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October 10, 2020

Despair and Stillness

By Vega Subramaniam

Great blue heronWhat is happening? What. Is. Happening?

No, don’t answer that. I’m actually not interested in prolonging that conversation in this moment.

In this moment, what I’m actually interested in is turning again to taking care of ourselves.

During a recent call with a friend, I asked her what she was up to at the moment. Her reply was, oh, I’m just hanging out on my couch. “Watching TV?” I asked. “Reading? Scrolling?” Genuinely puzzled, she responded, “no, just…hanging out on my couch. Just sitting here.”

What, now? “Just sitting here”? That is not my experience of life. It’s not that I live at turbo-speed or anything; far from it. It’s that if I am awake, I am in motion. Sometimes literally, floating from room to room on a constant chase after my memory: “why did I come into the study, again? Hm, can’t remember.” Float back into the living room…“oh, right, my notebook.” Back to the study, grab the notebook, back to the living room, drop the notebook on the couch, head to the kitchen for a glass of water…“wait, why’d I come into the kitchen? Can’t remember.” Back to the living room—oh, right, water. And it begins again.

But my “being in motion” is not always physical. Sometimes, even though I’m sitting in one place, I’m still in motion. I am scrolling, while the TV is on, along with responding to emails, in addition to talking with Mala, all at once, simultaneously, at the same time.

You know what it is? It is a gambit to deaden the constant noise in my head. I can’t sit still because if I do, then I’ll hear the dreaded cacophony in my head. That’s very dangerous, you understand. That’s red-alert levels of stress and anxiety and grief and rage—and, lately, more than anything, despair. My brain won’t shut up, and most of what it has to tell me falls into one of three categories: (1) nonsense; (2) execrable nonsense; (3) doomsday level, apocalyptic, truly off-the-rails nonsense.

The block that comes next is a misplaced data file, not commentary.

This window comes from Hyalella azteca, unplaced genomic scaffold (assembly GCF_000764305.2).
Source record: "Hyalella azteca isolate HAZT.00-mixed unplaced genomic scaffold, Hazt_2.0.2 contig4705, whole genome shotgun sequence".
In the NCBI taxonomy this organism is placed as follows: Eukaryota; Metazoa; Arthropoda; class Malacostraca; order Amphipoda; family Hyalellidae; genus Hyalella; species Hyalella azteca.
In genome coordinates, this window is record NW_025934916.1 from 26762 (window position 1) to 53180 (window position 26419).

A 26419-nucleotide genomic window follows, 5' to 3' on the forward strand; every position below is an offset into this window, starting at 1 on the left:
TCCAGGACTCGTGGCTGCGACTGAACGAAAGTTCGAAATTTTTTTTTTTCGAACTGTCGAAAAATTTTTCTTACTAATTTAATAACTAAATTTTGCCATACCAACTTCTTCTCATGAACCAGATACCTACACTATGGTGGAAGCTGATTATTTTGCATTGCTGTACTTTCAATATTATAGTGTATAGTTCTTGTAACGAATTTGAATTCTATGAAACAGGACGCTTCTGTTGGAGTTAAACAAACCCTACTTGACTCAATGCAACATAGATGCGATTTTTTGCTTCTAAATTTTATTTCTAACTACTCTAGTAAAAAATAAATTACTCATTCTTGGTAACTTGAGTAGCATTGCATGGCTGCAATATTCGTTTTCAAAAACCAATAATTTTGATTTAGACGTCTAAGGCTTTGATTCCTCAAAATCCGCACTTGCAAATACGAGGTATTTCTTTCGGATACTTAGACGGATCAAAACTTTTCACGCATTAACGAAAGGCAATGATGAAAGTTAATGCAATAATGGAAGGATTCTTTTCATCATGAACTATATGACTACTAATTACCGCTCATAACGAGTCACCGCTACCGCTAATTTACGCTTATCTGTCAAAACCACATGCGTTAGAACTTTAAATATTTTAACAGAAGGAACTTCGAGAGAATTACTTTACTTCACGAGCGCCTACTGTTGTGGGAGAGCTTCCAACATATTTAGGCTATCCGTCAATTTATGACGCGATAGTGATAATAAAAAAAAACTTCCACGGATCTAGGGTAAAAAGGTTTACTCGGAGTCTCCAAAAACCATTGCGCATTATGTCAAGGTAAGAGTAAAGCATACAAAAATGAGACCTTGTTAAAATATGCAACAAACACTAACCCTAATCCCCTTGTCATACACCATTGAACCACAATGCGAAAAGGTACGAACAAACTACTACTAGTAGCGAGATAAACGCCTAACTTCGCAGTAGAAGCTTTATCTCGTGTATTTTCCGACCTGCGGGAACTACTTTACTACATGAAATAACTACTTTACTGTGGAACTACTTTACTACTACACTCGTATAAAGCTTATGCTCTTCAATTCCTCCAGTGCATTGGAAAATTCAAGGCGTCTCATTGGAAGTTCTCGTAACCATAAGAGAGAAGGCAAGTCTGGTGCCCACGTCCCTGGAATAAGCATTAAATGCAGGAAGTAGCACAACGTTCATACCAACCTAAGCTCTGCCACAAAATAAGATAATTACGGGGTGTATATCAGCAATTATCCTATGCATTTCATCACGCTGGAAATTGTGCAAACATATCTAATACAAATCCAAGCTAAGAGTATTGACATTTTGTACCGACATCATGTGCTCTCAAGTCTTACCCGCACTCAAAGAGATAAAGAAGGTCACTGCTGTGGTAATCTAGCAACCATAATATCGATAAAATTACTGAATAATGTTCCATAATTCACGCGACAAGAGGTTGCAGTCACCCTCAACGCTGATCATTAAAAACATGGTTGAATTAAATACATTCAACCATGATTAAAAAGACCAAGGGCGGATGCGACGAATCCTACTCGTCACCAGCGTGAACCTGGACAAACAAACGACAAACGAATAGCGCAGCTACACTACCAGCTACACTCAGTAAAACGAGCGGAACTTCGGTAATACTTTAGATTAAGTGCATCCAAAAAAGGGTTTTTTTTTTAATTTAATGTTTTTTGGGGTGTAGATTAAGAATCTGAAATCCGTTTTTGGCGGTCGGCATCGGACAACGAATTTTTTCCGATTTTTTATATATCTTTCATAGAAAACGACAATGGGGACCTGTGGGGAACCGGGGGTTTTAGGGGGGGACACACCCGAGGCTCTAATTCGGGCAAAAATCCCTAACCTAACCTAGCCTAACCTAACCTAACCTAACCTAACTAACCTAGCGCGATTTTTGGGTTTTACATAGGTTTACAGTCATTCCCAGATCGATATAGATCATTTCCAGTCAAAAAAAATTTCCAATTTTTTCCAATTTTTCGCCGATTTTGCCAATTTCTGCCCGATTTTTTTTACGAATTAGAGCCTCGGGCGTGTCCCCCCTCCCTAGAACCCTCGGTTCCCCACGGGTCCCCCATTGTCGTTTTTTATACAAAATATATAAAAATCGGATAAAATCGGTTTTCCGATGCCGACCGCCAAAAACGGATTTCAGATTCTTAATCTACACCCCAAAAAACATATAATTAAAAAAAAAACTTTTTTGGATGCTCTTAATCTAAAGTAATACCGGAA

Hence, my motion. I am on the run from the despair lurking just beneath my constant motion. “Hanging out on my couch” (and doing nothing else) is an unacceptable invitation for a meltdown.

…Is what I fear.

But is it what I know?

No, actually. It’s not what I know. What I know is that in fact, and counterintuitively, it’s only when I slow down that I regain my ability to silence the cacophony in my head. It’s when I stop running, pause, and breathe, that the noise dissolves. And then it’s just me and fresh, clear, life-giving air.

What a welcome reminder that now, especially now, is exactly the time to revisit and reinstate the full assemblage of routines and practices and every last damn thing that keeps our heads above water, because for the love of all that is holy, as many of us as possible have to survive. We have to crush these next few days and weeks and months.

At the risk of repeating myself, again and again, I am beseeching you (and by “you,” I mean “me”) to take care of ourselves. For me, that means

  • Starting my day with my morning rituals, including sitting for just five minutes
  • Breathing